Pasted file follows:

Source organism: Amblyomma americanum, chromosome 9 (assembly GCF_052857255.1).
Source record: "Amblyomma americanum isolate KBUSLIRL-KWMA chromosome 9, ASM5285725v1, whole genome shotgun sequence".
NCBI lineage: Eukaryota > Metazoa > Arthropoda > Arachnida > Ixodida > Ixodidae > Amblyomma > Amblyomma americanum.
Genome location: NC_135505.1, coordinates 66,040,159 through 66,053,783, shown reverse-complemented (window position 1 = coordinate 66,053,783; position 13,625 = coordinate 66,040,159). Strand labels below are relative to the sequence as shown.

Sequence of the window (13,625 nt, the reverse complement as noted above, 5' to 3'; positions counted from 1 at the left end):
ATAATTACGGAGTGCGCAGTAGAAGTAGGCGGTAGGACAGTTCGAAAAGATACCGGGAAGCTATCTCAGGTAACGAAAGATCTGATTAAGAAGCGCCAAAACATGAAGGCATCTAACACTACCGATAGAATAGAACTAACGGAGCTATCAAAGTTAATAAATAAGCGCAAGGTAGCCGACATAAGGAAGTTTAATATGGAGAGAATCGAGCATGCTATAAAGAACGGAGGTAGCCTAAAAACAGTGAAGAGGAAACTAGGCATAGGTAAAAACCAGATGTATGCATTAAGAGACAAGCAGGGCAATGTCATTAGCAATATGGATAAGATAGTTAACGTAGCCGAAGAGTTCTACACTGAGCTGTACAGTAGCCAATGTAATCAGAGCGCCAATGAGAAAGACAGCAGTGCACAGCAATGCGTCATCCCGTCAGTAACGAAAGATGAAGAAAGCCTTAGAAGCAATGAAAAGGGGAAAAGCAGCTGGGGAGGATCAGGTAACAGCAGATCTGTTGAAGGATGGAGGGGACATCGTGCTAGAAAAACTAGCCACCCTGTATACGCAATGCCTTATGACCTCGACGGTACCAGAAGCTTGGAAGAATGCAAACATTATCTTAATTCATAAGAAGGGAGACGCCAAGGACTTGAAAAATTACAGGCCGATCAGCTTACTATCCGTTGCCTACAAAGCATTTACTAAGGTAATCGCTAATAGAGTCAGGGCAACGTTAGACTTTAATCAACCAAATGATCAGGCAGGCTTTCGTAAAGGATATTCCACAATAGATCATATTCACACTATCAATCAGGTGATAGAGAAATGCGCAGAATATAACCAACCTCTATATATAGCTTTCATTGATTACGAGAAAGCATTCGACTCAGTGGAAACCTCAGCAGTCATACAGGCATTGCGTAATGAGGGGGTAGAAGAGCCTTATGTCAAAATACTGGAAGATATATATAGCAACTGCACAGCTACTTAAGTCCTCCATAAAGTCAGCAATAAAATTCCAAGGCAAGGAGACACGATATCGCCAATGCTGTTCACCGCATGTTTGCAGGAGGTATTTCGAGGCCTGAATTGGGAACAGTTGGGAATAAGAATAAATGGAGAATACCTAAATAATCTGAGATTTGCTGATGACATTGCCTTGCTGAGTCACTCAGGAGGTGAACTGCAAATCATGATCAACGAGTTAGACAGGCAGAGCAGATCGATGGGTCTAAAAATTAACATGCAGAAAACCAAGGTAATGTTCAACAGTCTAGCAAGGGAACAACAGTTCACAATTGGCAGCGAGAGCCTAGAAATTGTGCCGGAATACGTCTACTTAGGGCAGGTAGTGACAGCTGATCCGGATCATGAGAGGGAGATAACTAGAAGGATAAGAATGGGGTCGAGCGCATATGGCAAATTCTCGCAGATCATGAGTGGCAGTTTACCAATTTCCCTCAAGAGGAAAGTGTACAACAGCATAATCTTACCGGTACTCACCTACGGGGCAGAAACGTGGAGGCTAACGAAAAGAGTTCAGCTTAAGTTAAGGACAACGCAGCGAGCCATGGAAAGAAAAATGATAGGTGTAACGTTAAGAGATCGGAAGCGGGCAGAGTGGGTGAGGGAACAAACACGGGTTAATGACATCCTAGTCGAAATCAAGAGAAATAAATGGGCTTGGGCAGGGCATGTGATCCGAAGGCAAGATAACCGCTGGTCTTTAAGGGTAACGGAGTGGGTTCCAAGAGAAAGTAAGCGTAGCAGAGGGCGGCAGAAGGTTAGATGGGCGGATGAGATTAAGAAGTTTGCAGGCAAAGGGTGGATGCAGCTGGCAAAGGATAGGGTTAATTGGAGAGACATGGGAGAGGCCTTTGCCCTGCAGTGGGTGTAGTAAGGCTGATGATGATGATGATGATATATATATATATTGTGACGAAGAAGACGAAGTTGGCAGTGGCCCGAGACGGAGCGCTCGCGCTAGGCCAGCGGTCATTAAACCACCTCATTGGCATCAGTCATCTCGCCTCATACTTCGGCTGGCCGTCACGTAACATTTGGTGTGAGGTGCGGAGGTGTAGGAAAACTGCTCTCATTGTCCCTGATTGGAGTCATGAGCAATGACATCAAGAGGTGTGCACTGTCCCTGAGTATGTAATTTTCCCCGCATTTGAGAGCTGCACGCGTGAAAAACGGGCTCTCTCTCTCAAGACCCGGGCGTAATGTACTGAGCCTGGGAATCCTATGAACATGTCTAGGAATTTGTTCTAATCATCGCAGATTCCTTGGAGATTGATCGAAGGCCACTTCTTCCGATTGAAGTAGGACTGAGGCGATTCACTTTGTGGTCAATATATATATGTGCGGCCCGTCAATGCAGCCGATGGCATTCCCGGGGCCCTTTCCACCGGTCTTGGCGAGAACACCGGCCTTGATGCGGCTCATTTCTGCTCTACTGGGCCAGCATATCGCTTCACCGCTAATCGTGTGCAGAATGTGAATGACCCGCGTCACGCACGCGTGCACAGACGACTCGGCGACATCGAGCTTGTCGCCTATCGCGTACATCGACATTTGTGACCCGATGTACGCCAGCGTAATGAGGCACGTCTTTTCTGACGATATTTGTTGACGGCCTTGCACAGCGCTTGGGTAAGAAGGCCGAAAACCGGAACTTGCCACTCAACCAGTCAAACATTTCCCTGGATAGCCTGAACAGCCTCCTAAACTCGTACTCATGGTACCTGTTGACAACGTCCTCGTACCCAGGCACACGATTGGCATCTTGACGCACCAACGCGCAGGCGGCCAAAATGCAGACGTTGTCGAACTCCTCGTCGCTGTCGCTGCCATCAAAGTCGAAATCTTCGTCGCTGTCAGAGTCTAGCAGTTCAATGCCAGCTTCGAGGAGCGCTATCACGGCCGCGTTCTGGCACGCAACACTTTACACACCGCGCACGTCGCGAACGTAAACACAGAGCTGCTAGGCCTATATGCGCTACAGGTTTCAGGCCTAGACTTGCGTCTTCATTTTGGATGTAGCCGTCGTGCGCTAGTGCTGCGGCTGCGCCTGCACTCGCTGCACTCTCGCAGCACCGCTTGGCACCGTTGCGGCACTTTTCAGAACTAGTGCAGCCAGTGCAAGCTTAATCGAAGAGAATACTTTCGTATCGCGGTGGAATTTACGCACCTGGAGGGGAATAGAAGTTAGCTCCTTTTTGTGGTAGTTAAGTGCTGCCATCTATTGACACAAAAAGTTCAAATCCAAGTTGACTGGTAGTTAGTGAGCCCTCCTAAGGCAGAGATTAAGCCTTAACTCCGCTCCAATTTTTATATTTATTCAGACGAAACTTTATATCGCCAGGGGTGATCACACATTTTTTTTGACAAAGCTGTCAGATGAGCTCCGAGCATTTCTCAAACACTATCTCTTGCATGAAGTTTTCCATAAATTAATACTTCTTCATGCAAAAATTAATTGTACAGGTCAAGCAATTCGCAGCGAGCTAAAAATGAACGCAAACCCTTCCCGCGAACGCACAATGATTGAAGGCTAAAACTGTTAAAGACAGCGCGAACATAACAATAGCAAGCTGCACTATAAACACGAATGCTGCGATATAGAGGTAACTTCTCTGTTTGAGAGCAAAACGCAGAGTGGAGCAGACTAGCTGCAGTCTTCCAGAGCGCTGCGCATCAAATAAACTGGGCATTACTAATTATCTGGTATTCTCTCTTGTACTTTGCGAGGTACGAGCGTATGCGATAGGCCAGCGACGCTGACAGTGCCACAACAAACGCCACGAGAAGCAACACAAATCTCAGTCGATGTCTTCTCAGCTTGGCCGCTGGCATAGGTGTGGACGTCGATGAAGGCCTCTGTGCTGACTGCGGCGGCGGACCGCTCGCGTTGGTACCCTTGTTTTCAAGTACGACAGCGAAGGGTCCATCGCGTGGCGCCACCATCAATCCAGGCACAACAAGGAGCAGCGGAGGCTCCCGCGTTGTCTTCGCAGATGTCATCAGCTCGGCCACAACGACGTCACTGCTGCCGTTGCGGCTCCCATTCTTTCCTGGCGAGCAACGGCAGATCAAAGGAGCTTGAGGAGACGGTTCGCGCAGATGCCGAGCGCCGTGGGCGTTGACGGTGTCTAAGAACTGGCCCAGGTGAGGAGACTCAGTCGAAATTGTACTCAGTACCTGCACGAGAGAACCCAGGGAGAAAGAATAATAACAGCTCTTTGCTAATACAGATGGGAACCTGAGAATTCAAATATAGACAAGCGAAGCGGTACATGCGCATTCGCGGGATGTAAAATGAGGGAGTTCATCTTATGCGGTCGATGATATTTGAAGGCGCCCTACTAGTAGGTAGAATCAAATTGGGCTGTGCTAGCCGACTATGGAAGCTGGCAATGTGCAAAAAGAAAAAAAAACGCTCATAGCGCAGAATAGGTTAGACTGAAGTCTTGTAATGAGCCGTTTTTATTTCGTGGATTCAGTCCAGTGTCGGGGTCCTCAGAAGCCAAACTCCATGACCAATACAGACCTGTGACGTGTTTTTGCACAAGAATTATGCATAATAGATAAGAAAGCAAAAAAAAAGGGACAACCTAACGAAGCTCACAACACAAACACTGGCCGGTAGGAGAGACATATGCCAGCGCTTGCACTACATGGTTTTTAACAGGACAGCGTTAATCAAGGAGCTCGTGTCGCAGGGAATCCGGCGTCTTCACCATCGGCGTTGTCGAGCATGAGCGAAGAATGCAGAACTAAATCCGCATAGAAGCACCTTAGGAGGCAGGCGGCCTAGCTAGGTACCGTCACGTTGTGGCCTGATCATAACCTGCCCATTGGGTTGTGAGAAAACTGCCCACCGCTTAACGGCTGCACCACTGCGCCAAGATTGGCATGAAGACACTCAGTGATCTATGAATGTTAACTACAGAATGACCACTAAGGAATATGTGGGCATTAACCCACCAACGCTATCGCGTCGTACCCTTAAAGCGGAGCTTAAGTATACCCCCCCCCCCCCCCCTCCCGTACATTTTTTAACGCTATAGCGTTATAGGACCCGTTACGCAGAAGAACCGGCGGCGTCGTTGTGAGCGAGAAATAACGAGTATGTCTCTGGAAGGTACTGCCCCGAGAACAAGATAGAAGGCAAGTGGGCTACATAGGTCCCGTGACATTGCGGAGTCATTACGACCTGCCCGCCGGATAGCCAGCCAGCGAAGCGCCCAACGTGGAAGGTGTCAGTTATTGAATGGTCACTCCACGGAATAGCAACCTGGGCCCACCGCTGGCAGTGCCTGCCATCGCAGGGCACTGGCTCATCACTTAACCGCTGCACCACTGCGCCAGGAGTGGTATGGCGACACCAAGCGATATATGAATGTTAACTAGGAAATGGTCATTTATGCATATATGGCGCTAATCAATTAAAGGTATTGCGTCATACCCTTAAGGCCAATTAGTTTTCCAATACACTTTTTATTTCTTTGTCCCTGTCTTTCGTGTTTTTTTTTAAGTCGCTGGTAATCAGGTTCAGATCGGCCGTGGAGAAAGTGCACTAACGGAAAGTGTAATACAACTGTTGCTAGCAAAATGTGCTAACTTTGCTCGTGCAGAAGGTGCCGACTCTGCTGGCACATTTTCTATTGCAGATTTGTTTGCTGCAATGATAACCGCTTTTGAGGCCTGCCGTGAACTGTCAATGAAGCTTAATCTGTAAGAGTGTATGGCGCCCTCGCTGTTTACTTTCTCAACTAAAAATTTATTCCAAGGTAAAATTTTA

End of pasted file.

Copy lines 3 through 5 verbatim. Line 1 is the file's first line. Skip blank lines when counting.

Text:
NCBI lineage: Eukaryota > Metazoa > Arthropoda > Arachnida > Ixodida > Ixodidae > Amblyomma > Amblyomma americanum.
Genome location: NC_135505.1, coordinates 66,040,159 through 66,053,783, shown reverse-complemented (window position 1 = coordinate 66,053,783; position 13,625 = coordinate 66,040,159). Strand labels below are relative to the sequence as shown.

Sequence of the window (13,625 nt, the reverse complement as noted above, 5' to 3'; positions counted from 1 at the left end):